Gambling industry documents can’t be kept secret - ICO
Secret records of a rejected multimillion dollar casinos deal must be released by the Government in the public interest, according to the Information Commissioner.
Senior civil servants and the Bermudian company involved in the agreement argued against the release of the documents.
But Gitanjali Gutierrez, the Information Commissioner, ordered that they must be disclosed by September 7.
She agreed with The Royal Gazette, which asked for the records under public access to information almost four years ago, "that significant public interest concerns weigh in favour of disclosure“.
Ms Gutierrez said the public had a “strong interest” in understanding the “manner in which elected officials conducted business with a company that sought to provide services to the Government at the public’s expense”.
The documents concerned the Government’s relationship with MM&I, an island company that stood to potentially net tens of millions of dollars a year if it had been given a contract to provide a cashless gaming network management system for casinos in Bermuda.
The company signed a memorandum of understanding with the former One Bermuda Alliance Government about its cashless product in December 2013 – before casino gaming was allowed.
The agreement was highlighted in a special report by The Royal Gazette in October 2017, where it was revealed that the MOU was signed by the late Shawn Crockwell, who was tourism minister, and Mark Pettingill, the Attorney-General, both lawyers.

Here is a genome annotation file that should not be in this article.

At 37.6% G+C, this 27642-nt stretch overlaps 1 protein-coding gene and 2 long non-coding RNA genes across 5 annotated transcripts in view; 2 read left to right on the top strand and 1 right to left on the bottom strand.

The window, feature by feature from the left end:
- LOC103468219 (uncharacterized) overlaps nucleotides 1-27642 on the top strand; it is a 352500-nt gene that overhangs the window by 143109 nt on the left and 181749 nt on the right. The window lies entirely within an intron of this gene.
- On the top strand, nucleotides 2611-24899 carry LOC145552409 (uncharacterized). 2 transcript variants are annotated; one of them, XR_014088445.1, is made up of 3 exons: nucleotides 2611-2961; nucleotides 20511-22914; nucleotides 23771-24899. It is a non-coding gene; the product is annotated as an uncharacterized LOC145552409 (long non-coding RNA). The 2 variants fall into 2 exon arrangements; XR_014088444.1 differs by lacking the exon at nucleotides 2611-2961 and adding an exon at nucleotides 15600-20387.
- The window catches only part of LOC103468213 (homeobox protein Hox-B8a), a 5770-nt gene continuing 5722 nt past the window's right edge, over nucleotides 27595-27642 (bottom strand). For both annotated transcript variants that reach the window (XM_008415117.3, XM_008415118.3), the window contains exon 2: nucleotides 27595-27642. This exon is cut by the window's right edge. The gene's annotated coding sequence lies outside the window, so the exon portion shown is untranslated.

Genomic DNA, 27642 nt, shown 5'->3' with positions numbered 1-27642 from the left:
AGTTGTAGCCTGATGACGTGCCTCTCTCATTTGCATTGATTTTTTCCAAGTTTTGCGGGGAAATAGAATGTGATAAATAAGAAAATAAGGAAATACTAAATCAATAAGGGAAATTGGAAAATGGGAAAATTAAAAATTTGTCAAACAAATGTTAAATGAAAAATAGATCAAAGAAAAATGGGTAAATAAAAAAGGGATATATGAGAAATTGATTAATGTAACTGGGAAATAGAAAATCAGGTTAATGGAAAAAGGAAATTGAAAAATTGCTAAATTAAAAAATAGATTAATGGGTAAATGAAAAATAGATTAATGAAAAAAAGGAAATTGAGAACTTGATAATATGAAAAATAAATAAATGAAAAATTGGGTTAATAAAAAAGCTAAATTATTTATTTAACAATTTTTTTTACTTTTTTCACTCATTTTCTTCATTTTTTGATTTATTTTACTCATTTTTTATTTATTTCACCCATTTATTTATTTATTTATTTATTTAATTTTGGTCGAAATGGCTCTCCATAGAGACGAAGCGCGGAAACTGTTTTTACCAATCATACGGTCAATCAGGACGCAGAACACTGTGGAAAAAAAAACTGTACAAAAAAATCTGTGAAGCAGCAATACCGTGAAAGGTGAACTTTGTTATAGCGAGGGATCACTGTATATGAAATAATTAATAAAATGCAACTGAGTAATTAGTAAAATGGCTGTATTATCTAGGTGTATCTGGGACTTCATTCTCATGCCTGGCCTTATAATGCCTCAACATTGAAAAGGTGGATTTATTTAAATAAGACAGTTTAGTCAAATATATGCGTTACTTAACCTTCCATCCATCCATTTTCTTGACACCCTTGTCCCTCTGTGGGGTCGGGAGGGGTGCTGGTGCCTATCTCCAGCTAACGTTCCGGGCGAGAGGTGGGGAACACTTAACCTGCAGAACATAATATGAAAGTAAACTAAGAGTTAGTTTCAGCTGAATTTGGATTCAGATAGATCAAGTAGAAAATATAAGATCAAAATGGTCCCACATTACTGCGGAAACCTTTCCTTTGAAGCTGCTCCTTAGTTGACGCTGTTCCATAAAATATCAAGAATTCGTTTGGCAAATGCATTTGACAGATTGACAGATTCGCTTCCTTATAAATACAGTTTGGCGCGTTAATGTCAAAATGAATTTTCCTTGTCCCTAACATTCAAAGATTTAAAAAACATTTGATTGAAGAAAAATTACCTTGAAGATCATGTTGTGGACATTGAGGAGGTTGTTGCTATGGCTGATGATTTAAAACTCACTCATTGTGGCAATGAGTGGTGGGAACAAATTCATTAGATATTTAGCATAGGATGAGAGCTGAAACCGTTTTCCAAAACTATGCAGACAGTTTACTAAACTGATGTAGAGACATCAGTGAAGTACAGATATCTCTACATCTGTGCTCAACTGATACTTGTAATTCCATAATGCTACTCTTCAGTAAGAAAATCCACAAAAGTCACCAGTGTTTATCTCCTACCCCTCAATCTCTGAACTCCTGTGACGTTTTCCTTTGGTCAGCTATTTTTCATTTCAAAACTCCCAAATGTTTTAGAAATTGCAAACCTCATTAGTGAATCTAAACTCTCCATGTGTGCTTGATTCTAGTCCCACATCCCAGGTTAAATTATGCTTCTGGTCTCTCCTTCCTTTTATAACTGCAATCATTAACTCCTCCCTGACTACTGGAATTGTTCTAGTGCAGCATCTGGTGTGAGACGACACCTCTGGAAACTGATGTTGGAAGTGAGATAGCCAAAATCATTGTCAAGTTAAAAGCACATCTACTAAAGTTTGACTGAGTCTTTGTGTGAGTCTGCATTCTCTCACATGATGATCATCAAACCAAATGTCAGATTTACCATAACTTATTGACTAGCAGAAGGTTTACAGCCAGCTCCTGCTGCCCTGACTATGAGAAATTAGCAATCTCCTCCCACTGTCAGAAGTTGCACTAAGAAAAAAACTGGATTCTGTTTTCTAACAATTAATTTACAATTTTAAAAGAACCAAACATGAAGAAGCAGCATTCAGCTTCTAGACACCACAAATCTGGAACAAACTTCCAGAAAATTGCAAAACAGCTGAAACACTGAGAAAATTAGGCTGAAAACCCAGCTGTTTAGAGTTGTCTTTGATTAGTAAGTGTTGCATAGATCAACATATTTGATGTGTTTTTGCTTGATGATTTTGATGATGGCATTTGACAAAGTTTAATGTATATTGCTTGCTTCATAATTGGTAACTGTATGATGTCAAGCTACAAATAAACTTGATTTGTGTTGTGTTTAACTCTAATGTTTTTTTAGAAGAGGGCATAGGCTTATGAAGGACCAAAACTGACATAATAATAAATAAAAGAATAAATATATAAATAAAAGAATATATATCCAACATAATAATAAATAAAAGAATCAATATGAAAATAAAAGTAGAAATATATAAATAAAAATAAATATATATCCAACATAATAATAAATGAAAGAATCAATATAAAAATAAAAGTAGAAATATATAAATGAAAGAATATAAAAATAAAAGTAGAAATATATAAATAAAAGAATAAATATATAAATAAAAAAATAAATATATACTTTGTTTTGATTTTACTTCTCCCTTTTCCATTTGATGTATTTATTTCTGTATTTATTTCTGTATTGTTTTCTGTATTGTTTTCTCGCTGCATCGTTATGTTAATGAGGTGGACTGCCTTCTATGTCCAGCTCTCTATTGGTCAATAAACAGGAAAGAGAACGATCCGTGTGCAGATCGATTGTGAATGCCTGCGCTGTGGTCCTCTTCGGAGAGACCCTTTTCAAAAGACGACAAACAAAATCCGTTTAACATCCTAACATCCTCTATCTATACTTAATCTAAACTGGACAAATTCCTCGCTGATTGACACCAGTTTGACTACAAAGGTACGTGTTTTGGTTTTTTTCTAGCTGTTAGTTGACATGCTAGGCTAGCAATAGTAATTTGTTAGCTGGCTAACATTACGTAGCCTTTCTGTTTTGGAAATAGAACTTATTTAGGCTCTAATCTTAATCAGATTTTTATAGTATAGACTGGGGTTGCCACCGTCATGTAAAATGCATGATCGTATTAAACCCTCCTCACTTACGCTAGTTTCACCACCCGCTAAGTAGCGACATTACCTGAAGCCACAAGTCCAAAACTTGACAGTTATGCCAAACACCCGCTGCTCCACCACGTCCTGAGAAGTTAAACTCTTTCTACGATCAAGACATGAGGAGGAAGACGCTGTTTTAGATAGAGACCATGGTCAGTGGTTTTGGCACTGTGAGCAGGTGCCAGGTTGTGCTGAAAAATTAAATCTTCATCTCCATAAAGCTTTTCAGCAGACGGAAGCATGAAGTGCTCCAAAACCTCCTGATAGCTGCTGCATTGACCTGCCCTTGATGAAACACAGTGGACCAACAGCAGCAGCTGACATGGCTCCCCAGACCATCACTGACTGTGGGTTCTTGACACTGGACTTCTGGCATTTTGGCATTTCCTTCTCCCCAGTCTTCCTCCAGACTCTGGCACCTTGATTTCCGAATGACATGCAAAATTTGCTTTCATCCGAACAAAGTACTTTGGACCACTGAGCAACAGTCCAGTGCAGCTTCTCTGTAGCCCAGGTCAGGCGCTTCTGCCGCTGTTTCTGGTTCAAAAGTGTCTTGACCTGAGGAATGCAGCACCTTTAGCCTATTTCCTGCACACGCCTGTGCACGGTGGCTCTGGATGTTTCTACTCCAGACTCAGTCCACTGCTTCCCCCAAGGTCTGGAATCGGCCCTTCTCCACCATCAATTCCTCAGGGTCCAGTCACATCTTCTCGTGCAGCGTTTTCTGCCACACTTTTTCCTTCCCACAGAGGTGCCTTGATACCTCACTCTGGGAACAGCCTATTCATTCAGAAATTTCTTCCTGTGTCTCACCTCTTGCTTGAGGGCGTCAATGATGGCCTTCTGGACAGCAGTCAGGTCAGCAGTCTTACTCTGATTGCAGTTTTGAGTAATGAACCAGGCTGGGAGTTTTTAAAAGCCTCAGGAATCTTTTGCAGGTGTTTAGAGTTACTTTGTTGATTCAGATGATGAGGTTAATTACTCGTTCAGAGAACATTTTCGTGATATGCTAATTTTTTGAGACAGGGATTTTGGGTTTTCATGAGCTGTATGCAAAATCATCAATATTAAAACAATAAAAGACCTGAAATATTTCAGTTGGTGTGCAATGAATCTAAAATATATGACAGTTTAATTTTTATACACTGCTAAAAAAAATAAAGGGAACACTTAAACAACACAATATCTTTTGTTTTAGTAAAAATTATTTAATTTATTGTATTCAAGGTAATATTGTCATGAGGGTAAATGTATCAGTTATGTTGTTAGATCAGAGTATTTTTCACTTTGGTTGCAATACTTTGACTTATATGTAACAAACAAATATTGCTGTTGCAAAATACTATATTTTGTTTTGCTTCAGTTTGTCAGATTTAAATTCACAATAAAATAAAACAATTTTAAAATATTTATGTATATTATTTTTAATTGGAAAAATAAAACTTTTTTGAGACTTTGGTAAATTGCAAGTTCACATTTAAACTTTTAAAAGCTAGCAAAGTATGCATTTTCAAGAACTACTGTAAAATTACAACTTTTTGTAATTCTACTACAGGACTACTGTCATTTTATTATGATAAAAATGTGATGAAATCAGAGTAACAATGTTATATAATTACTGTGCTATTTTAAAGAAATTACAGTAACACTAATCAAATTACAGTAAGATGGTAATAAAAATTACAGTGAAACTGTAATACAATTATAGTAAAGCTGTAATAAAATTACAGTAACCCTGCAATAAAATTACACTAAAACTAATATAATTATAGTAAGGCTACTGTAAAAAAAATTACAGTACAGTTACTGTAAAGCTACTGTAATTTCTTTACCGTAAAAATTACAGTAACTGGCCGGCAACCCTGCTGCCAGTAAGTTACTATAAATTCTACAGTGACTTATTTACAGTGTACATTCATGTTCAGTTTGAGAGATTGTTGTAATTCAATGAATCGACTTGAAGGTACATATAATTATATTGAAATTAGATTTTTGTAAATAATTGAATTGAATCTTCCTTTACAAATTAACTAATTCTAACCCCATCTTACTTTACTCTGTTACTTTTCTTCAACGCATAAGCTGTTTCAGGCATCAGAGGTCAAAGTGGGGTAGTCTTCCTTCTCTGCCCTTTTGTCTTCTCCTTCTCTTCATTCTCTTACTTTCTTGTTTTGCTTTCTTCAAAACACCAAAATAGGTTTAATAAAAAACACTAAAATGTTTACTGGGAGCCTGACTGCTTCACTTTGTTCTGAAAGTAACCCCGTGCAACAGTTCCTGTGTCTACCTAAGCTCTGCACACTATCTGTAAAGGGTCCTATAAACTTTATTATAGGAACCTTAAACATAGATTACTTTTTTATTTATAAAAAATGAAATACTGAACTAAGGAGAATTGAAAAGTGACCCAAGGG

Mr Crockwell later tabled legislation to legalise casino gaming, which was passed by the House of Assembly.
The two lawyers went on to represent MM&I – owned by Bermudians John Tartaglia and Michael Moniz – after they left government and went into private practice together.
Ms Gutierrez wrote: “As The Royal Gazette pointed out, the public has a substantive question concerning how, prior to the enactment of the Casino Gaming Act 2014, MM&I facilitated the signing of a non-disclosure agreement and MOU with the Government.
“It further begs the question of the nature of the relationships between MM&I and the relevant elected officials at the time, particularly given that the former Minister of Tourism Development and Transport and the former Attorney-General then became the legal representatives of MM&I in their private capacity.
“Disclosure of the records may shed some light on the relationship between MM&I and the Government prior to the enactment of casino gaming legislation.”
Mr Pettingill told The Royal Gazette this week that he remained a business partner of Mr Tartaglia, a former neighbour of his, in relation to a company not involved with gaming or casinos.
He also represented MM&I in their submissions to the Information Commissioner’s Office, in which the company opposed the release of the documents.
Mr Pettingill said yesterday that MM&I’s cashless gaming system was a "sensible proposed initiative to ensure Bermuda was going to be fully compliant and avoid problem gaming and money laundering issues which arise with cash systems“.
He said: “There was an MOU and NDA, as per usual with business initiatives involving Government.”
The former Cabinet minister added: “Whilst I knew the people involved in the local company, the initiative had transparency, involvement, and knowledge of full Cabinet throughout and was subject to a formal and open Request for Qualification from Government.